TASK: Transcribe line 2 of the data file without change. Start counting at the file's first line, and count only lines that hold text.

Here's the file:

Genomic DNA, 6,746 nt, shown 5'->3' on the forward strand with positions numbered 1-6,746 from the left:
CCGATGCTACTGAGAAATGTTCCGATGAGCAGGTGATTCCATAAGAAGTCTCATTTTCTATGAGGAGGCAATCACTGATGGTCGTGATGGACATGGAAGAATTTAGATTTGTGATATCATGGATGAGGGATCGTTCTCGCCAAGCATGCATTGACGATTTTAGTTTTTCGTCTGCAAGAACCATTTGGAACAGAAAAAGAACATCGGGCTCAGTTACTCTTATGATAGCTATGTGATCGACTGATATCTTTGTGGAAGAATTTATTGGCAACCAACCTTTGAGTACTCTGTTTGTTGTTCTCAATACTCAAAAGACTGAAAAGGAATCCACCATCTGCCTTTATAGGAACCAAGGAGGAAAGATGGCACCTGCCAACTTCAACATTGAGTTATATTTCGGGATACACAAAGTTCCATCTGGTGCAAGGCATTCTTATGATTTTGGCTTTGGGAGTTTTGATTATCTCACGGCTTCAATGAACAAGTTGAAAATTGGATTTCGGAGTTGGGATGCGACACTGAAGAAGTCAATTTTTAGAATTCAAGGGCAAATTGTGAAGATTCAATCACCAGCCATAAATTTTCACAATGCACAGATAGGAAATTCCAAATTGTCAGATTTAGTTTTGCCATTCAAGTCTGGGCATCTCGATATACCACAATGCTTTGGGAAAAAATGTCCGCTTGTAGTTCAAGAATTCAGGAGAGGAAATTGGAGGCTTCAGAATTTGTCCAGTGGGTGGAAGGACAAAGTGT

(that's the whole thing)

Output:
CCGATGCTACTGAGAAATGTTCCGATGAGCAGGTGATTCCATAAGAAGTCTCATTTTCTATGAGGAGGCAATCACTGATGGTCGTGATGGACATGGAAGAATTTAGATTTGTGATATCATGGATGAGGGATCGTTCTCGCCAAGCATGCATTGACGATTTTAGTTTTTCGTCTGCAAGAACCATTTGGAACAGAAAAAGAACATCGGGCTCAGTTACTCTTATGATAGCTATGTGATCGACTGATATCTTTGTGGAAGAATTTATTGGCAACCAACCTTTGAGTACTCTGTTTGTTGTTCTCAATACTCAAAAGACTGAAAAGGAATCCACCATCTGCCTTTATAGGAACCAAGGAGGAAAGATGGCACCTGCCAACTTCAACATTGAGTTATATTTCGGGATACACAAAGTTCCATCTGGTGCAAGGCATTCTTATGATTTTGGCTTTGGGAGTTTTGATTATCTCACGGCTTCAATGAACAAGTTGAAAATTGGATTTCGGAGTTGGGATGCGACACTGAAGAAGTCAATTTTTAGAATTCAAGGGCAAATTGTGAAGATTCAATCACCAGCCATAAATTTTCACAATGCACAGATAGGAAATTCCAAATTGTCAGATTTAGTTTTGCCATTCAAGTCTGGGCATCTCGATATACCACAATGCTTTGGGAAAAAATGTCCGCTTGTAGTTCAAGAATTCAGGAGAGGAAATTGGAGGCTTCAGAATTTGTCCAGTGGGTGGAAGGACAAAGTGT